Only time will tell what kind of opposition Jack Layton's New Democrats will become. But four days after the Conservatives abandoned their pledge to balance the nation's books by 2015, Haroon Siddiqui examined Stephen Harper's claim that his party is the party of adult financial supervision while the New Democrats are wreckless, spendthrift adolescents.
It's true that New Democrats have never formed a government in Ottawa; but they have formed various provincial governments; and they have a long history of dealing with government finances. That history, Siddiqui writes, is revealing:
Allan Blakeney in Saskatchewan (1971-82) produced 12 balanced budgets. When his successor, Tory Grant Devine, left a huge deficit and a $14 billion debt, the NDP’s Roy Romanov (1991-2001) balanced the books. In Manitoba, Ed Schreyer (1969-77) produced surpluses in eight of his nine budgets. When his successor, the Conservative Sterling Lyon, racked up a deficit of $200 million within four years, his NDP successor Howard Pawley cleared it and created a surplus. (Pawley’s memoir, Keep True: A Life in Politics, published by the University of Manitoba Press, has just been released).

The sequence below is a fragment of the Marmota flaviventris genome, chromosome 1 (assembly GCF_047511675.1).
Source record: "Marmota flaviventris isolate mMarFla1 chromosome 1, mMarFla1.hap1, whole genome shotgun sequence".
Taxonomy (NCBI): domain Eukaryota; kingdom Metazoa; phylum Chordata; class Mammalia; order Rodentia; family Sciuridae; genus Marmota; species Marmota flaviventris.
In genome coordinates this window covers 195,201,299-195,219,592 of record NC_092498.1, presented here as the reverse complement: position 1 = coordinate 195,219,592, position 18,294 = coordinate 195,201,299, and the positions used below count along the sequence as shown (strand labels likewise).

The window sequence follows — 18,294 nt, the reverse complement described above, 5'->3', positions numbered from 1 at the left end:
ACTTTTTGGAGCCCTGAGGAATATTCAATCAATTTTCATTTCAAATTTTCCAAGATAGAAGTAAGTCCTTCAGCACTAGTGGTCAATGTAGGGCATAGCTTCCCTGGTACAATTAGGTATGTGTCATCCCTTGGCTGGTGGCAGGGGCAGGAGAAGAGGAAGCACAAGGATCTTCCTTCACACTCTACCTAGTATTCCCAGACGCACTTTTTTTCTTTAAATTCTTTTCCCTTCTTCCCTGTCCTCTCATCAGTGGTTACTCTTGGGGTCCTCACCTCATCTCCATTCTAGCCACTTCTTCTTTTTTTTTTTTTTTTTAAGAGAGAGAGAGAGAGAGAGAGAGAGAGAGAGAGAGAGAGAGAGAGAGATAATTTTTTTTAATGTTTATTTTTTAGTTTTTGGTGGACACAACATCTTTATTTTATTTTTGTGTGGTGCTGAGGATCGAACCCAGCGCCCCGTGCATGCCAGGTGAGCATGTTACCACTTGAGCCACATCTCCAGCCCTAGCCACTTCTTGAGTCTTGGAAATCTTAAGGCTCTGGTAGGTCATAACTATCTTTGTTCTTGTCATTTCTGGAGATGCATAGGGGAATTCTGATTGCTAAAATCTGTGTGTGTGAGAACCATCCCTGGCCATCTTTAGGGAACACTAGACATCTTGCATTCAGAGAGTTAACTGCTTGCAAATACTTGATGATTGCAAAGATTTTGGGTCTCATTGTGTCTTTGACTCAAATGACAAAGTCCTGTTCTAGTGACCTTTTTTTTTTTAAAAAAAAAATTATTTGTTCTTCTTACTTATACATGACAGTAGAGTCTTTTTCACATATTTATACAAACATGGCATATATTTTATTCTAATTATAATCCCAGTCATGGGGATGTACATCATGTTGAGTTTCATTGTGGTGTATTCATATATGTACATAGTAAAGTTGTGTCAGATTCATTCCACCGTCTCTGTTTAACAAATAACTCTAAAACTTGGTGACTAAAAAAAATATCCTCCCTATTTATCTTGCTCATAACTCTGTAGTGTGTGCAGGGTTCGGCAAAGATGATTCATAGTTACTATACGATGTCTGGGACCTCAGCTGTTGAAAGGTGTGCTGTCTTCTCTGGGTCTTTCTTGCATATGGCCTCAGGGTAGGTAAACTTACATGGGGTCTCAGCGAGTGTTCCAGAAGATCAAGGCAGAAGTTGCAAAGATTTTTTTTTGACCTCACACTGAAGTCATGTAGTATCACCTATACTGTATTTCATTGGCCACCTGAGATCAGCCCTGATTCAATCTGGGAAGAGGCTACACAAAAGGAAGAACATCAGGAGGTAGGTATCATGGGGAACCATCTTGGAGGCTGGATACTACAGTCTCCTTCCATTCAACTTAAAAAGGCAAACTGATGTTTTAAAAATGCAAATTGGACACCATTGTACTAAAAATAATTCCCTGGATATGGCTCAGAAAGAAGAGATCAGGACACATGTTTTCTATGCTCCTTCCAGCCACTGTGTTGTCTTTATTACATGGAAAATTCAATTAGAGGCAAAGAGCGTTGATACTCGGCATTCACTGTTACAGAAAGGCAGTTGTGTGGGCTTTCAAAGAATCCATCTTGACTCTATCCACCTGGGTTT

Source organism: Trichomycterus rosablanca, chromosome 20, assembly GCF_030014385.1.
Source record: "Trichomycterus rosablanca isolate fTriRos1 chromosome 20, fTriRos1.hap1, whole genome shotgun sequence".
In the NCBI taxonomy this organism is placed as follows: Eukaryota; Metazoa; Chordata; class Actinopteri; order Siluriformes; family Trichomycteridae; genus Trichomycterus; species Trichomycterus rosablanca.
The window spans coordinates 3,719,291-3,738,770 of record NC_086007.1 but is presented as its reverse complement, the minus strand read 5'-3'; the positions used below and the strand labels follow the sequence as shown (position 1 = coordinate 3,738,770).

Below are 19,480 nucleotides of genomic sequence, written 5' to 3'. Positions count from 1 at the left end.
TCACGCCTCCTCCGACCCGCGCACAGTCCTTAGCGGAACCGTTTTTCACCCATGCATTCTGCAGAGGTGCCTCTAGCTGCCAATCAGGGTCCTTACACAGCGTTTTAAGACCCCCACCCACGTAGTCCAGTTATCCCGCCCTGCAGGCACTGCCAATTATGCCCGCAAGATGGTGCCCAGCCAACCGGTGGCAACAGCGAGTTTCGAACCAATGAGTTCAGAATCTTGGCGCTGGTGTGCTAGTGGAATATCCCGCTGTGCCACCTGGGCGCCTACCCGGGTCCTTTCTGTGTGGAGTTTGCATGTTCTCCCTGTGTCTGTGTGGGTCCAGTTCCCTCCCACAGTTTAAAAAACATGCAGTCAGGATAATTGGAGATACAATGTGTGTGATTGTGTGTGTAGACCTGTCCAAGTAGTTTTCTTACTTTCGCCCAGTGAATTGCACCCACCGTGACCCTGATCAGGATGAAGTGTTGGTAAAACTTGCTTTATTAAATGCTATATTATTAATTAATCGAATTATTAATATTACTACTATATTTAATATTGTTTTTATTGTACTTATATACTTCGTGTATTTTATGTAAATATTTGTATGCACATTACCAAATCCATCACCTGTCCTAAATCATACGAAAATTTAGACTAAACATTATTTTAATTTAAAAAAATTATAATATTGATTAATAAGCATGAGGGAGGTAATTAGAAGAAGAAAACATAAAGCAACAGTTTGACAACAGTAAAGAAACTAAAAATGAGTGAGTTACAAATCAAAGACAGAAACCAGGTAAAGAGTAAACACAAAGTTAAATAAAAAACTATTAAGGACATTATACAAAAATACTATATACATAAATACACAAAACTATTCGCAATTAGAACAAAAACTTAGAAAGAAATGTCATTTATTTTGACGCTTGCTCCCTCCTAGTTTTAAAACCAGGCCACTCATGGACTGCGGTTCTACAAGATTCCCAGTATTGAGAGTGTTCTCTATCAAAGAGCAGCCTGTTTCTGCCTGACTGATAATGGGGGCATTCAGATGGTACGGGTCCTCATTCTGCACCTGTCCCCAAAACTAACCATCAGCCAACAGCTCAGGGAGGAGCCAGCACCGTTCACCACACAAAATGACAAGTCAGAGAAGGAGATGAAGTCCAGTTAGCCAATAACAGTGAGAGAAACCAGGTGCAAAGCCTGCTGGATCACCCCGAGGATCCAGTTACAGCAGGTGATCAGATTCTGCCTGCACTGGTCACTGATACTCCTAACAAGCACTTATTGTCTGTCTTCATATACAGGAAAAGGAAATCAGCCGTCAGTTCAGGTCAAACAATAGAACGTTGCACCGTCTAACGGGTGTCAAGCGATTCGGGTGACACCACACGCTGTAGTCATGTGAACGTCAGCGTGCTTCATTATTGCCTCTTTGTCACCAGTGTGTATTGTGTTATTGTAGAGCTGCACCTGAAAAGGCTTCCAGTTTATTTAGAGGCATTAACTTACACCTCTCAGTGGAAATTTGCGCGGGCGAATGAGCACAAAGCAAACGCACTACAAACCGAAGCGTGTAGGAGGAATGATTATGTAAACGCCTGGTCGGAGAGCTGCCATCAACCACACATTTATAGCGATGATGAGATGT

Only Bob Rae in Ontario (1990-95) left a big deficit, a legacy of a debilitating recession as well as poor management.
By contrast, look at the conservatives’ record — the deficits and debts created by Ronald Reagan, Brian Mulroney, Stephen Harper and Mike Harris.
It is also interesting to note that the last finance minister in the Harris-Eves regime was a man named Jim Flaherty. Of course, during the election campaign, Harper and Flaherty referred to the Rae government as a fiscal catastrophe. But, to be fair, Rae came to government at the beginning of a recession. And -- like Mr. Harper-- he left a deficit in his wake. It is one of Canadian history's political ironies that Rae -- who used to show his exasperation by referring to the Federal Liberals as "the red army chorus" -- has joined that party.
The history of Conservative governments -- on both sides of the border -- is a history not just of deficits, but of record deficits. Their claim to prudent stewardship is -- in financial terms, at least -- a fraud.